Desired Future Conditions of Riparian Areas on Southeastern National Forests
Pert, Heather Anne
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Development of goals (desired future conditions (DFCs)) based on substantial public involvement is critical to the success of ecosystem management on public lands. I evaluated DFCs of riparian areas on national forests in the southern Appalachian mountains and evaluated a process for involving the public in development of DFCs for riparian areas on the Jefferson National Forest. First, I identified the major components, structures, and functions that are essential to riparian health through a literature review. Second, I examined how the key components, structures, and functions identified in the literature review were addressed in the DFCs and standards and guidelines for eight southeastern national forest management plans. In reviewing forest plans, I found a clear shift from emphasizing water quality in older forest plans to a more comprehensive incorporation of the values and functions of riparian areas in more recent plans. Riparian attributes included in DFCs varied widely and disparities between DFCs for forest plans and measurable criteria in the standards and guidelines often occurred. Finally, I designed, tested, and evaluated a public involvement process that identified public values for use in the development of DFCs for riparian areas on the Jefferson National Forest. I used a combination of alternative dispute resolution techniques and the Analytic Hierarchy Process (AHP), a participatory decision-making tool. I used surveys before and after the riparian meetings to evaluate the effectiveness of the public involvement process. Survey respondents generally were middle-aged, well-educated, high-income males who were long-time residents of the area. Riparian meeting participants indicated that the DFC for riparian areas on the JNF should strongly emphasize water quality and quantity, protection of riparian-dependent species and their habitats, and maintenance of the integrity of the relationship between riparian areas and the surrounding environment. Participants indicated recreational and commodity uses of riparian areas could occur as long as they did not negatively affect the other, more highly valued characteristics of riparian areas. Participants felt that the meetings were fair, that diverse interests were represented, that they had enough information to participate in the process, and that it was a wise use of their time.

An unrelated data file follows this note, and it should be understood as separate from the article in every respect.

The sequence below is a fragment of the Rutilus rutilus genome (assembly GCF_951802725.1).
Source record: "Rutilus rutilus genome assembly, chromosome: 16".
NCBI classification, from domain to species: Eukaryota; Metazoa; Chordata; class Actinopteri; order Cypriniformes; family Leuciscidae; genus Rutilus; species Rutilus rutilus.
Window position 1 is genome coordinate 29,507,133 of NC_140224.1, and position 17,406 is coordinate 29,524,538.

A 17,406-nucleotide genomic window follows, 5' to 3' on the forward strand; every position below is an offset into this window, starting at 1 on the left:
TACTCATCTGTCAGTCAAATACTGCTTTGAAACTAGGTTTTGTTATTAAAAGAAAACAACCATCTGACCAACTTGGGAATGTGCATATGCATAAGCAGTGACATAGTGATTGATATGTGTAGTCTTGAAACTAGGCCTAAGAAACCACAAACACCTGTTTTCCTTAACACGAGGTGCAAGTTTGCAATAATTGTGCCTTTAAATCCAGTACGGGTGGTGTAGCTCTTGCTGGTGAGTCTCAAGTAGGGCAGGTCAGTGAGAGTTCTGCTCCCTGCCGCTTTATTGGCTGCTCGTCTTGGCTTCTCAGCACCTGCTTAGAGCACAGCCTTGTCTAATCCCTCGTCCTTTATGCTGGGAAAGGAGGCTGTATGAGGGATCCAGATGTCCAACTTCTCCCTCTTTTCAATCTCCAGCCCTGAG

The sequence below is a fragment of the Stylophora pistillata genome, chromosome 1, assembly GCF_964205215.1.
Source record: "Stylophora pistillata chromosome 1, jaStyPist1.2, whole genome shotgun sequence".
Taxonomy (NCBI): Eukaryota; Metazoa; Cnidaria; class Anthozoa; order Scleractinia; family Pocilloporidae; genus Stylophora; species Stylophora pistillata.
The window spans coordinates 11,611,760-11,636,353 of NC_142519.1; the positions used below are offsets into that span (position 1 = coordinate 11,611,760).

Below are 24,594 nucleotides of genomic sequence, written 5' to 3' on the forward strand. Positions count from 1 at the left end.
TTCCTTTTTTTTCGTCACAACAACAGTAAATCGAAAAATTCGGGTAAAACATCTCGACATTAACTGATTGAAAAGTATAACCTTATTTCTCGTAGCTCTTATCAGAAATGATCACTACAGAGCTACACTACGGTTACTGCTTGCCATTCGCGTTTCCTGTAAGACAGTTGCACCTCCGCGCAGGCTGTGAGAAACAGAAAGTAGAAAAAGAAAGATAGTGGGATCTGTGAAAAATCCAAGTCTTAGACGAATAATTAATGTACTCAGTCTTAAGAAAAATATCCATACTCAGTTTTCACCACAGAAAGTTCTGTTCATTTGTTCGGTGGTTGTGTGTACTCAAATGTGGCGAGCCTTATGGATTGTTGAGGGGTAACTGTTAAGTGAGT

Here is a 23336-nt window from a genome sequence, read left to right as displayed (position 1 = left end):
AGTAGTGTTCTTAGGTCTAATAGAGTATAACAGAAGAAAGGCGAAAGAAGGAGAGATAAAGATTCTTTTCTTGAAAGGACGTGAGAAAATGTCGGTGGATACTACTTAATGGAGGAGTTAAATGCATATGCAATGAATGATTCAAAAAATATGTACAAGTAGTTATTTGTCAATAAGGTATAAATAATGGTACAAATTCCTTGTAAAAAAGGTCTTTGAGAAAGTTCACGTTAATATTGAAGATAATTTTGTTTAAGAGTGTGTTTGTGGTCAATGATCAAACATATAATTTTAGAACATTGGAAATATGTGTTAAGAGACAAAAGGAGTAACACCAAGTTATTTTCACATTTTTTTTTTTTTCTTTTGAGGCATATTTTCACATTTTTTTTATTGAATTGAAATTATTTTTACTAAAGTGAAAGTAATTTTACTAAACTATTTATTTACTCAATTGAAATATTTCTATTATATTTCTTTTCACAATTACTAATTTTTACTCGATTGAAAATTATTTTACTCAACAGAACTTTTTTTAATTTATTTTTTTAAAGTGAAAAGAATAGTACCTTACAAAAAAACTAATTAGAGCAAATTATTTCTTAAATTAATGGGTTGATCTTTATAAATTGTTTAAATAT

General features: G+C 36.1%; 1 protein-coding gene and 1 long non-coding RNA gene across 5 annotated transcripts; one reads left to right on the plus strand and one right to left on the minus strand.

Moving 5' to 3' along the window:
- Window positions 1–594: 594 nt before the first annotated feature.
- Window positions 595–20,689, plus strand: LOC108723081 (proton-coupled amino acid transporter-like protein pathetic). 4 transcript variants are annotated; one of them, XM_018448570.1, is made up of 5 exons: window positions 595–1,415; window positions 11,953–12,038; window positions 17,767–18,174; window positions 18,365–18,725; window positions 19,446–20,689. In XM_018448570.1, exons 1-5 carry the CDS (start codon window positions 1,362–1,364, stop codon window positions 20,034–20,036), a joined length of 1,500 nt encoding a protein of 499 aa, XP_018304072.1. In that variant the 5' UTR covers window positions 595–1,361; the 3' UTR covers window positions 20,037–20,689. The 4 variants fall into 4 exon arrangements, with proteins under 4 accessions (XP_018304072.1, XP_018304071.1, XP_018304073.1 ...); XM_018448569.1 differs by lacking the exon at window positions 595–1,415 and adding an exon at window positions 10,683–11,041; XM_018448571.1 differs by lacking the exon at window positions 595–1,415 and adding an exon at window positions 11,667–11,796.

- Doctoral Dissertations